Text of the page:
An official website of the United States government
Here's how you know
A .mil website belongs to an official U.S. Department of Defense organization in the United States.
A lock (lock ) or https:// means you’ve safely connected to the .mil website. Share sensitive information only on official, secure websites.













NEWS | Dec. 7, 2021

11th ECAB maintainers demonstrate excellence during mobilization training

By Spc. Zachary Danaher 11th Expeditionary Combat Aviation Brigade

As part of the 11th Expeditionary Combat Aviation Brigade’s post-mobilization at North Fort Hood, Texas, a culminating training exercise (CTE) tested every aspect of its personnel and aviation assets in order to assess the brigade’s mission cohesiveness and capability.

A significant enabler for the 11th ECAB’s success during the exercise was the behind-the-scenes work done by the brigade’s support personnel. From air traffic control operators to human resource specialists, these men and women maximized the 11th ECAB’s operational capabilities while minimizing the risk involved.

One group of Soldiers that especially stood out for their exceptional contributions to the brigade’s mission were the aviation maintainers that are responsible for keeping the brigade’s helicopters in a mission-ready status around the clock.

Chief Warrant Officer 5 Mark McIntosh, the 11th ECAB aviation maintenance officer, describes the Army’s aviation maintainer occupation as the “magic coffee table”, a phrase popularized through a skit performed by Australian comedian Troy Kinne.

“The guy puts things on a coffee table and he tells us how he doesn’t understand, but whatever you put there magically disappears or fixes itself,” McIntosh said. “That’s exactly what everyone thinks about maintainers.”

The repairs and inspections that the 11th ECAB’s maintainers perform daily are not done through a wave of a wand, however. They are a result of the newly-revised and robust training initiative that Soldiers first receive during their initial instruction as aviation maintainers.

“Performing maintenance and training is usually accomplished in a crawl, walk then run structure,” McIntosh said. “When the aircraft flew in here, they had issues and little things that break here and there that we need to fix, so our maintainers were in a dead-heat run right from the start.”

The demands that were placed on the brigade’s maintainers early in the post-mobilization process would push them out of their comfort zone and test their resolve long before the CTE would begin. These soldiers had arrived from over 40 different states at drastically different levels of expertise. Many of them were meeting their coworkers for the first time, and some had not yet worked on a functional helicopter outside of their initial training.

U.S. Army Reserve Spc. Ruben Olvera, a general maintainer with Bravo Company, 90th Aviation Support Battalion (ASB), 11th ECAB, revealed how integrating with Soldiers from different backgrounds helped accomplish their daily tasks and address the differences in expertise.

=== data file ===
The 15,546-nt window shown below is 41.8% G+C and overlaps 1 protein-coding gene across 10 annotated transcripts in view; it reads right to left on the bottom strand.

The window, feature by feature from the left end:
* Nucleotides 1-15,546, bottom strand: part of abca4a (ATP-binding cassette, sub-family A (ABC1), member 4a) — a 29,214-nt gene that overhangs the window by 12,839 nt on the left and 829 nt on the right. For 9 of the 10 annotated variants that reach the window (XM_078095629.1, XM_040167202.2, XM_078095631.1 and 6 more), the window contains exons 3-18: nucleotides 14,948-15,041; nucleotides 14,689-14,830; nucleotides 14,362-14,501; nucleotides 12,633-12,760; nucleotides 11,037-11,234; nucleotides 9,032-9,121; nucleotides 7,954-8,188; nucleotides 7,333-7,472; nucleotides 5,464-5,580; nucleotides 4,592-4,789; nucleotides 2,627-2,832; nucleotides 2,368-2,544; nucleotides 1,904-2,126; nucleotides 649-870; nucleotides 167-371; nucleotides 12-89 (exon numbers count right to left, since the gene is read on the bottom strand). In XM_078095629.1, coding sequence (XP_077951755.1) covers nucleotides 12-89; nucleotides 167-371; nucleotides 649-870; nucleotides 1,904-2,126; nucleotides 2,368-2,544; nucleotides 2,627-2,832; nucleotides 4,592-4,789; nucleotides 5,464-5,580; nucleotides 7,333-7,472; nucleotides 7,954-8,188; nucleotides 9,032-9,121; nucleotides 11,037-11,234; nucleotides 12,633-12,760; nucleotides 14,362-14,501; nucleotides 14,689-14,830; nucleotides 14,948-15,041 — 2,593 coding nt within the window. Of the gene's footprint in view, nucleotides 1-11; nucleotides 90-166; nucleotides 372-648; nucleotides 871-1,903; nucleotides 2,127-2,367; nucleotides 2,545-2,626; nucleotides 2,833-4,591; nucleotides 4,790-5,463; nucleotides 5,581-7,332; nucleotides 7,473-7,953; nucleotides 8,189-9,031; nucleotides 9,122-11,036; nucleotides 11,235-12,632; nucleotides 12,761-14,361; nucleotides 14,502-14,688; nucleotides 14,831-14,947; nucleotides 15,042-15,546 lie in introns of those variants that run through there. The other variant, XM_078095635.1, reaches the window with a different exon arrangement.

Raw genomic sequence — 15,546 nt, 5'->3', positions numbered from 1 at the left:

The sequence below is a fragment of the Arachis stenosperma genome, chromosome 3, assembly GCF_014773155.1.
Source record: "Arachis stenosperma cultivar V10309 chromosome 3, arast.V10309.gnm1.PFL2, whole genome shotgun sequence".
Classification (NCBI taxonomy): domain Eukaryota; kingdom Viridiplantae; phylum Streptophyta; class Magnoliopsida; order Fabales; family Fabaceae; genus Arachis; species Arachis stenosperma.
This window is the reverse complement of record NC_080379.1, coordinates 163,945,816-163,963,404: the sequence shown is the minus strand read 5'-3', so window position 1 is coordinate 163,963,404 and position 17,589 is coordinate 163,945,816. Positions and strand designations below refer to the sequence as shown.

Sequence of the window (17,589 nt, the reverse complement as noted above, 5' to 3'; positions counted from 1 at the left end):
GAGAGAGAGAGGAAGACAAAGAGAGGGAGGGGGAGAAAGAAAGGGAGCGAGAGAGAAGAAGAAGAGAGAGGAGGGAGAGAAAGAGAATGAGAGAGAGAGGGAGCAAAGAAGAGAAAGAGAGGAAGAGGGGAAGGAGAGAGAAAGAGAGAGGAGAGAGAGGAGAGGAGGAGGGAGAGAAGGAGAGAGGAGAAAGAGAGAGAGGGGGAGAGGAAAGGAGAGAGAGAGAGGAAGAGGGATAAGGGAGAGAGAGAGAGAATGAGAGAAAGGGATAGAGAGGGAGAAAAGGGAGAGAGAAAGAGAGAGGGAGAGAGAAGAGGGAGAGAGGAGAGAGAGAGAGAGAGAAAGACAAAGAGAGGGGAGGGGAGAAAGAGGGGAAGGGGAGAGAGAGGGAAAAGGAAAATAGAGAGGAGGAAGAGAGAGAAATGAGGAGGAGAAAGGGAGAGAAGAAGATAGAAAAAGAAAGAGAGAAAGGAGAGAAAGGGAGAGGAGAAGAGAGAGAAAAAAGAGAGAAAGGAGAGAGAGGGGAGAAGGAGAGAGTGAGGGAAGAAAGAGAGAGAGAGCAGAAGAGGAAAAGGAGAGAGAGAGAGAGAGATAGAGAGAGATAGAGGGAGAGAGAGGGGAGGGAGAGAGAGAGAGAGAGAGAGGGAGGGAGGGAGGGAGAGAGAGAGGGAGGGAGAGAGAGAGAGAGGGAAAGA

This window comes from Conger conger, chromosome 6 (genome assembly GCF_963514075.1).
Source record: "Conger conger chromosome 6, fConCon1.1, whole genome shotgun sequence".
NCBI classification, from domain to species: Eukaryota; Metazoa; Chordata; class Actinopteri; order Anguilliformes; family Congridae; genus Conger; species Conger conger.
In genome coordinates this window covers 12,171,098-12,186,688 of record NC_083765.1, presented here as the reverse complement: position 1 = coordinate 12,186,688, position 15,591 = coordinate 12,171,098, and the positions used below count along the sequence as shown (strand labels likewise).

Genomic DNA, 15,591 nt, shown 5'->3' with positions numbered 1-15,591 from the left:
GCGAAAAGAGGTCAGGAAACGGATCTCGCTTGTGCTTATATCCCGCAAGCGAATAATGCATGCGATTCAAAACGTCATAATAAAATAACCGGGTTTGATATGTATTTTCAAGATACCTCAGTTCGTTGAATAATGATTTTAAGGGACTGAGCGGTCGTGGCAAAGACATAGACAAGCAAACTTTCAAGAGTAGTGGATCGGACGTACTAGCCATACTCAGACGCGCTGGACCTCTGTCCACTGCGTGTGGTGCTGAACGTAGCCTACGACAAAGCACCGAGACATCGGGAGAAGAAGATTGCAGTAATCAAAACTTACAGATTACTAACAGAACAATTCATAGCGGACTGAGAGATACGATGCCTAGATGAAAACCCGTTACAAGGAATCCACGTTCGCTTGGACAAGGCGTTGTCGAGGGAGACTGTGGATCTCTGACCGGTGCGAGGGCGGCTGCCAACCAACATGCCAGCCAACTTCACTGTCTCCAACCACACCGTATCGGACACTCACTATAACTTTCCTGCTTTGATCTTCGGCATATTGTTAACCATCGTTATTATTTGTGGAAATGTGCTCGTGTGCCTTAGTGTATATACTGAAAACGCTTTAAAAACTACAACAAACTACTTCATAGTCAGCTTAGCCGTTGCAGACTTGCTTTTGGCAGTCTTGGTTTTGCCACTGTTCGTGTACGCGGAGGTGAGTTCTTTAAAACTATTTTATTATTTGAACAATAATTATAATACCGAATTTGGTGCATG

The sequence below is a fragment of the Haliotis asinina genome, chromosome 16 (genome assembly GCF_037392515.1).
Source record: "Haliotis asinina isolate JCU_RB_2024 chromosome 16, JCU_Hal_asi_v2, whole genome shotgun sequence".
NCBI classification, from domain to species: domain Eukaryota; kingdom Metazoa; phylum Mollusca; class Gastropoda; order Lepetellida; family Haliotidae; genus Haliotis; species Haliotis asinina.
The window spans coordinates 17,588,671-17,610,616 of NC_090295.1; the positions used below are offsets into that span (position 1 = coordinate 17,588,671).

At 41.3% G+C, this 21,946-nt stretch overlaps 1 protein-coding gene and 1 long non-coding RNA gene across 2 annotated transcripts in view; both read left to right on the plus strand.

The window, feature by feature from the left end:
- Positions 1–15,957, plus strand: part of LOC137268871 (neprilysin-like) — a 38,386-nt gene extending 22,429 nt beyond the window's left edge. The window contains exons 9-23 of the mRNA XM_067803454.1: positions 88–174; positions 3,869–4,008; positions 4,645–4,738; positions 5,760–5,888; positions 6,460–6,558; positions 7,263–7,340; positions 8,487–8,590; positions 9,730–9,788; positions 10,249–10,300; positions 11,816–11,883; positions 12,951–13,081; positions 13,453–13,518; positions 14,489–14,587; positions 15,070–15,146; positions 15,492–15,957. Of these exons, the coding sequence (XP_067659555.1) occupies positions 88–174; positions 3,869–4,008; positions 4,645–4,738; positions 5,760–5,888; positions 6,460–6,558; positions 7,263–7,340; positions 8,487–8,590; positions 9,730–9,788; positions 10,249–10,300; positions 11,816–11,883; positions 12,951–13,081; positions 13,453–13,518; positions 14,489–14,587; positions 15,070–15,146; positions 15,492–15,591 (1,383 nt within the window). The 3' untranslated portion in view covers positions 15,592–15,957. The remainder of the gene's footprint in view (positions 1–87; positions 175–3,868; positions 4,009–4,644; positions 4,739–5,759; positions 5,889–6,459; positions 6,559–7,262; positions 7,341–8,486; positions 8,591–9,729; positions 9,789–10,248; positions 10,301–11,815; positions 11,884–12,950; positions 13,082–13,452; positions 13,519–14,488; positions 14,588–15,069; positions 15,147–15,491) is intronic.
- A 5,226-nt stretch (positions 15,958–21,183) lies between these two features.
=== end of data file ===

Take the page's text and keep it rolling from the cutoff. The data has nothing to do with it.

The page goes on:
“You learn a lot about unit cohesion,” Ruben said. “You walk, talk and work around new people, which allows you to learn new ideas and new ways to best approach a problem.”

An important part of aviation maintenance is planning for issues long before they may occur. Flight hours for each helicopter in the brigade are tracked and utilized according to Army Aviation’s published maintenance techniques. This ensures that specific inspections correspond with the expected wear-and-tear of the aircraft, and maintainers use this guidance to streamline inspections, repairs and when ordering new parts.

This process was utilized during the 11th ECAB’s post-mobilization for a CH-47 Chinook that had reached 320 flight hours.

U.S. Army Reserve Staff Sgt. Salima Singh, the phase maintenance team leader for the project and a CH-47 helicopter repairer with Bravo Company, 90th ASB, would lead her team through a complex series of tasks that involved removing the blades of the helicopter entirely to inspect the rotors.

The maintainers had 456 inspections that needed to be completed over the span of 20 days, Singh explained. Over that period of time, the maintenance revealed several deficiencies that were properly addressed.

At the same time that the maintainers were busy making the helicopter safer for future flight crews, they were also busy setting a new standard in Army Reserve Aviation.

“No one has ever attempted to do a 320 phase in this environment,” Singh said. “So this is somewhat like a trial run before the next unit that is out here can have the same opportunity that we did.”

U.S. Army Reserve Spc. Matthew King, a general maintainer with Delta Company, 7-158th General Support Aviation Battalion (GSAB), 11th ECAB, was thankful for the opportunity to build upon his skillset outside of the traditional battle assembly weekends in the Army Reserve.

“I’ve gotten more comfortable on certain tasks,” said King. “Clearly, I don’t know everything, but I feel more prepared when they ask me to go complete a task than I was a few months ago because we are out here doing it constantly on a daily basis.”

While they remain busy forging their own historic success, The 11th ECAB’s capable maintainers fall into the ranks of the largest mobilizing force in U.S. Army Reserve Aviation history. These Soldiers will continue to leverage their technical knowledge of the brigade’s UH-60 Black Hawk and the CH-47 Chinook helicopters with their own combat lethality to maintain a capable fighting force dedicated to missions world-wide.

“I don’t think there is one person among our training partners here or in our command that isn’t proud of what our maintainers in 90th ASB and Delta Company, 7-158th GSAB have done,” said Chief Warrant Officer 5 McIntosh. “We aren’t perfect, but I think it’s amazing how far we’ve come and how we were able to get there safely.”